- Do not prioritize. Establishing clear priorities gives project managers far too much information to support their planning and decision-making processes. If you must prioritize, provide conflicting signals as soon as the priorities are established. Remember, no tradeoffs! You want it quick, cheap, and good.
- Expect the impossible. Establishing realistic goals for a project and team boosts morale and makes it possible that something constructive might be accomplished. To crush the life out of a project team, remind them constantly that whatever they do is not good enough. Whenever the team seems close to accomplishing an objective, raise the bar before they can jump over it.
- Instill a culture of fear. Team members should always be aware that there are no excuses for failure. Punishment should be swift, severe, and out of proportion to the offense. People who tell the truth or ask difficult questions should be publicly ridiculed and disparaged. This will engender distrust and discourage communication in surprisingly destructive ways.
- Periodically replace the project manager. This helps develop fear and uncertainty in the project manager and team (see item 8) and introduces chaos and a learning curve for everyone involved. Whenever possible, bring in a project manager who has no knowledge of the project—extra credit if they know nothing of the organization or the project knowledge domain.
- Keep secrets from the team. It is important that the team never knows whether they have the whole picture or not. This consumes time while the team tries to assure they have all the puzzle pieces before they act. Keeping secrets has the secondary benefit that some people may use assumed or implied secrets to pursue personal agendas that further distract or disrupt the team.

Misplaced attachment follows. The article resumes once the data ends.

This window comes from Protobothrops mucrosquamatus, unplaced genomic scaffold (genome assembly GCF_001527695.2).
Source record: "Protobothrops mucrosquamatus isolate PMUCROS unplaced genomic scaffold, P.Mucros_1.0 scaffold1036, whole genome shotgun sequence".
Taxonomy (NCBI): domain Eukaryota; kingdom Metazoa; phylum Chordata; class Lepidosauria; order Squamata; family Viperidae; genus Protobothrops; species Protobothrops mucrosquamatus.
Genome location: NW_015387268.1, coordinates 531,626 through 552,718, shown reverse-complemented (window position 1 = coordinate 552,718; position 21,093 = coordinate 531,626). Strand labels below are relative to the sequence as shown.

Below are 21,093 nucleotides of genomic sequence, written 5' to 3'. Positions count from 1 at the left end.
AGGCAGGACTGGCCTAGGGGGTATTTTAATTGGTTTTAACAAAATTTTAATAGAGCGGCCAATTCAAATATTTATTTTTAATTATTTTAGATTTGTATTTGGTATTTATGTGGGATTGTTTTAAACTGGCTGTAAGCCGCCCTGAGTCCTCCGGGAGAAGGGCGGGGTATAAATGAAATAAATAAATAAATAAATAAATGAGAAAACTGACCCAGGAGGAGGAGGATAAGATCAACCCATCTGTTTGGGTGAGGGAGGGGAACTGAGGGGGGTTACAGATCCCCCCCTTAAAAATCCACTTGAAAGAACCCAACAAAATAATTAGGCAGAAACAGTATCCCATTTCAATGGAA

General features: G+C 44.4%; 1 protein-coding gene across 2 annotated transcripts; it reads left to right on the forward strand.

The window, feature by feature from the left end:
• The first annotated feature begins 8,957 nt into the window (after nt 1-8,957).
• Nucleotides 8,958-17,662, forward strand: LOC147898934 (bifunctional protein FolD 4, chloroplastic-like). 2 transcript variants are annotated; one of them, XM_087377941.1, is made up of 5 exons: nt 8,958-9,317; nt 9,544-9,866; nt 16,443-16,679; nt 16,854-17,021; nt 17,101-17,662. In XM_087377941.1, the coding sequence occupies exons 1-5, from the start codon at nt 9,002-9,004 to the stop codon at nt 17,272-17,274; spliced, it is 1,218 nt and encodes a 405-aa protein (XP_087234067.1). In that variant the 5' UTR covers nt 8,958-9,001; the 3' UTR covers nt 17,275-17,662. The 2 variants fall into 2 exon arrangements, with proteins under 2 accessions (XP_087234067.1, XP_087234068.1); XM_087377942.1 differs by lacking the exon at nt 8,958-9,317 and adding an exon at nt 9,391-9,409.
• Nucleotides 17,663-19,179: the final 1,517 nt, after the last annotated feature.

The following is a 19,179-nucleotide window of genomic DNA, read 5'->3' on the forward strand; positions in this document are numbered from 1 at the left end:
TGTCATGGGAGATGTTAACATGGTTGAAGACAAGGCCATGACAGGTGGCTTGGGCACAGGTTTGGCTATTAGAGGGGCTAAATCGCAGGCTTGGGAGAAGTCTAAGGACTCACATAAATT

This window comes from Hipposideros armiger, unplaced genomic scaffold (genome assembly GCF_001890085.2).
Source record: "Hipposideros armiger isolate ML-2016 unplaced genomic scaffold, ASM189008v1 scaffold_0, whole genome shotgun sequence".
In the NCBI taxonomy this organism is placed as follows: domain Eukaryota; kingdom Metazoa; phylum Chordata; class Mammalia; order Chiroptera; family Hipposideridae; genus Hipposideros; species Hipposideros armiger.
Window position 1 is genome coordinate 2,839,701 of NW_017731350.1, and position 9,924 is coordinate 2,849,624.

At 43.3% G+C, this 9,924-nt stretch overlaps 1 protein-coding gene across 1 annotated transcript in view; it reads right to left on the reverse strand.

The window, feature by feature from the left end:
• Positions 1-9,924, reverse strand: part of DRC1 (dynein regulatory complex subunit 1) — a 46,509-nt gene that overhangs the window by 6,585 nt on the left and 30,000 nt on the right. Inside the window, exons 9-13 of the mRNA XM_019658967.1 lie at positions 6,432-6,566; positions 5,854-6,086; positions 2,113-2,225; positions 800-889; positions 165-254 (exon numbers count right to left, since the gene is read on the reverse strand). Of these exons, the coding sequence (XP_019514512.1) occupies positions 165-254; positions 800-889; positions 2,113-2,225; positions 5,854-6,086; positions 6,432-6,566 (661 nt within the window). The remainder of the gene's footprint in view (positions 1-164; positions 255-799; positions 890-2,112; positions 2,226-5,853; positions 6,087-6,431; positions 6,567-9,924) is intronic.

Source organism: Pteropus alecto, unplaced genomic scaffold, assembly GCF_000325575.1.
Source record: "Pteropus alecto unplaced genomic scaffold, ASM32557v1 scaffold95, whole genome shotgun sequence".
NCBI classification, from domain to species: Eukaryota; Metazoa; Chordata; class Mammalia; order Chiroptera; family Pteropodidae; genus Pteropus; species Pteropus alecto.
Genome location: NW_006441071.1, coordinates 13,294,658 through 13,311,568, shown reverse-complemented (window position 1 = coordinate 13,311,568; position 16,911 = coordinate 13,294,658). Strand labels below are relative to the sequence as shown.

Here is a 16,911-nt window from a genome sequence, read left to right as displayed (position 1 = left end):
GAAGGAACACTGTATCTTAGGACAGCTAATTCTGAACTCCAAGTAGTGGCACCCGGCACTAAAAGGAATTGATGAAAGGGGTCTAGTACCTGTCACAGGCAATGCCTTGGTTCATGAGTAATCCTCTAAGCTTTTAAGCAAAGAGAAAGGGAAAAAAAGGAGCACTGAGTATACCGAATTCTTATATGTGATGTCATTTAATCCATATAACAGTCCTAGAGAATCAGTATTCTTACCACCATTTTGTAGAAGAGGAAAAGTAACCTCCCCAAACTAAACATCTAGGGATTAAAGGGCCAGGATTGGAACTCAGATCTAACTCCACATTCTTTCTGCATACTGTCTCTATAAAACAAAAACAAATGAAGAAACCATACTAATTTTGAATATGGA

- Reorganize often. If your organization is decentralized, centralize it to gain economies of scale and provide opportunities for better specialization and resource management. If your organization is centralized, decentralize it to allow team members to jell with specific projects or segments of the client population. In either event, reduce the resources assigned to the project, because the team should be more efficient with the new structure. Long-duration projects can provide multiple opportunities to reorganize, with a corresponding resource reduction each time. Reorganizing can be particularly insidious if it gives you an opportunity to reassign your best staff away from the project that you are trying to destroy and replace them with people who have less experience or are difficult to manage.
- Take glory and allocate blame. When a project experiences minor victories, take as much credit for yourself as possible—after all, you are the sponsor. When a project experiences setbacks, insist on a public inquisition to identify and publicly punish one or more team members who may have been involved. When people become afraid to act, the rate of progress will slow to a crawl.
These simple steps will help you kill vibrant projects and eliminate capable project managers. The organizational power of the sponsor provides tremendous leverage for destruction and offers little recourse to project managers other than long hours worked in futility that result in discouragement, disgrace, and departure. If you wish to sow the seeds of toxic failure in an organization, poor sponsorship is an amazingly effective approach. Based upon the widespread and repeated success of these tactics, they often go undetected and can be repeated as necessary until the host organization has been mortally wounded. If sabotage is your goal, this is a mission easily accomplished.
This article is written in a strong voice, but it does talk about the real issues.
I also faced a similar situation recently and can very well relate to it.
Thanks for sharing this article.